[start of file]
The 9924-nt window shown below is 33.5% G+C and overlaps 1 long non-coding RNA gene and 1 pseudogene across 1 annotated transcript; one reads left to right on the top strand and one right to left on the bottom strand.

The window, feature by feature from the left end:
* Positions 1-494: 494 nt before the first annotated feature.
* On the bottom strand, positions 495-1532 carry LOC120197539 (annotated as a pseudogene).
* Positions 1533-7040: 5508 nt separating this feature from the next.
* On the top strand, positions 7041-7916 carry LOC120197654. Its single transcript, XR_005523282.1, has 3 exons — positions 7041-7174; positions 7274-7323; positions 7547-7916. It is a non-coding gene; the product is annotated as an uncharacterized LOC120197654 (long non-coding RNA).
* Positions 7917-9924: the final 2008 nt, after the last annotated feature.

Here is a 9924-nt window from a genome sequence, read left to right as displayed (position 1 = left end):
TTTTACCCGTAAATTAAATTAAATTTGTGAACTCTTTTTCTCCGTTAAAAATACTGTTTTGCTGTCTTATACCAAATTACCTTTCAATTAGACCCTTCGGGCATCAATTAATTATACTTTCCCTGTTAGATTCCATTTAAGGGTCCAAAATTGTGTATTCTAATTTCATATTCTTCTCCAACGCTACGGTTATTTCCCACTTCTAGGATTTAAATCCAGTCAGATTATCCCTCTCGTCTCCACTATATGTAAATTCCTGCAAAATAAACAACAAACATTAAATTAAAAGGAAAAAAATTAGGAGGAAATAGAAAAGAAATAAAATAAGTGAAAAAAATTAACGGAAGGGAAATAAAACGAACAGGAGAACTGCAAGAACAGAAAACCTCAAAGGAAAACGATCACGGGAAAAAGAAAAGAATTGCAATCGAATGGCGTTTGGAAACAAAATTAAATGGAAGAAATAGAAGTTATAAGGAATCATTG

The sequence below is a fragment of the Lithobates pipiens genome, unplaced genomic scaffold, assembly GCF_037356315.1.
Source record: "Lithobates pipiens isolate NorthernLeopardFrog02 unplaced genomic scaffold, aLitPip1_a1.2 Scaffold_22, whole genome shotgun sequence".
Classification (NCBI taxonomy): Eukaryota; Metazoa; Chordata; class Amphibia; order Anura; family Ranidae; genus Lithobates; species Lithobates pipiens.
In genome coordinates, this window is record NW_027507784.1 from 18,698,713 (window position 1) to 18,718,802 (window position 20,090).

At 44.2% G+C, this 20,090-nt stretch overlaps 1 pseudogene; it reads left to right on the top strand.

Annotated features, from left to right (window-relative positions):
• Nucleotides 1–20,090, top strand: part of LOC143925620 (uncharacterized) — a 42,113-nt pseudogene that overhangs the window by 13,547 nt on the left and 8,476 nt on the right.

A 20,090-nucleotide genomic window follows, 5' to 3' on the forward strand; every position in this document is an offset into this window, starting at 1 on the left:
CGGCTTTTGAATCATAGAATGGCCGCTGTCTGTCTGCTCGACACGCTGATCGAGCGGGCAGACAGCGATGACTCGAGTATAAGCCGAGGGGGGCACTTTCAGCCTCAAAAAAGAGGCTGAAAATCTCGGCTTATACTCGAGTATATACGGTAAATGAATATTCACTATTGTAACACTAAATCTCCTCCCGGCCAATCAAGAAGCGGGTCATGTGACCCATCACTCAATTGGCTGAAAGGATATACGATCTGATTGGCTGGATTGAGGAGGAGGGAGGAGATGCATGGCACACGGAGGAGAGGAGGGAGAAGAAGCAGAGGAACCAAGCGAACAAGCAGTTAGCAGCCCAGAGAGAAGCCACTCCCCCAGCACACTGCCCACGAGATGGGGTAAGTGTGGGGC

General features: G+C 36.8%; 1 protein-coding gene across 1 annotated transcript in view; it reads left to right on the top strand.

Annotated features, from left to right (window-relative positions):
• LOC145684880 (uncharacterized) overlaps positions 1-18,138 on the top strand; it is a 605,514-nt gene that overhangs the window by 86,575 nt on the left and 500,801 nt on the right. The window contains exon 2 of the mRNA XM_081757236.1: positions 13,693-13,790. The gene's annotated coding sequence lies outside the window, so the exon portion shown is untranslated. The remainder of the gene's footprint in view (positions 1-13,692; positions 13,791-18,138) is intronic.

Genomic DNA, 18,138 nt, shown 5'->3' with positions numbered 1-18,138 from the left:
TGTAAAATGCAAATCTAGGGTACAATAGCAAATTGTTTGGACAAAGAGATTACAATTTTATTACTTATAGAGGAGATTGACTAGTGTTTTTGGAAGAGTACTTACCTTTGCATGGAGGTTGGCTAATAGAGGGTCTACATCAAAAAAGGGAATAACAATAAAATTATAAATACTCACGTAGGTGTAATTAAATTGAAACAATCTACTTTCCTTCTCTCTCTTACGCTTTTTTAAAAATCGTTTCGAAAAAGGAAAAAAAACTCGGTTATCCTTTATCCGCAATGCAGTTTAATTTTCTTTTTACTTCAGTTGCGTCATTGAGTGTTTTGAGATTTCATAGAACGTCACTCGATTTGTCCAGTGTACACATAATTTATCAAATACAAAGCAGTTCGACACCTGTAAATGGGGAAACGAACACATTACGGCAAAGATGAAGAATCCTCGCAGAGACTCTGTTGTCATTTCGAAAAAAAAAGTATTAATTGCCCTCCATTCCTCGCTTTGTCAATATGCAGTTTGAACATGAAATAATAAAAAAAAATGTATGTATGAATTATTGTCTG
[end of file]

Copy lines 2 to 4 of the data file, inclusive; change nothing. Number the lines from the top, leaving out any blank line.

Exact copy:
The window, feature by feature from the left end:
* Positions 1-494: 494 nt before the first annotated feature.
* On the bottom strand, positions 495-1532 carry LOC120197539 (annotated as a pseudogene).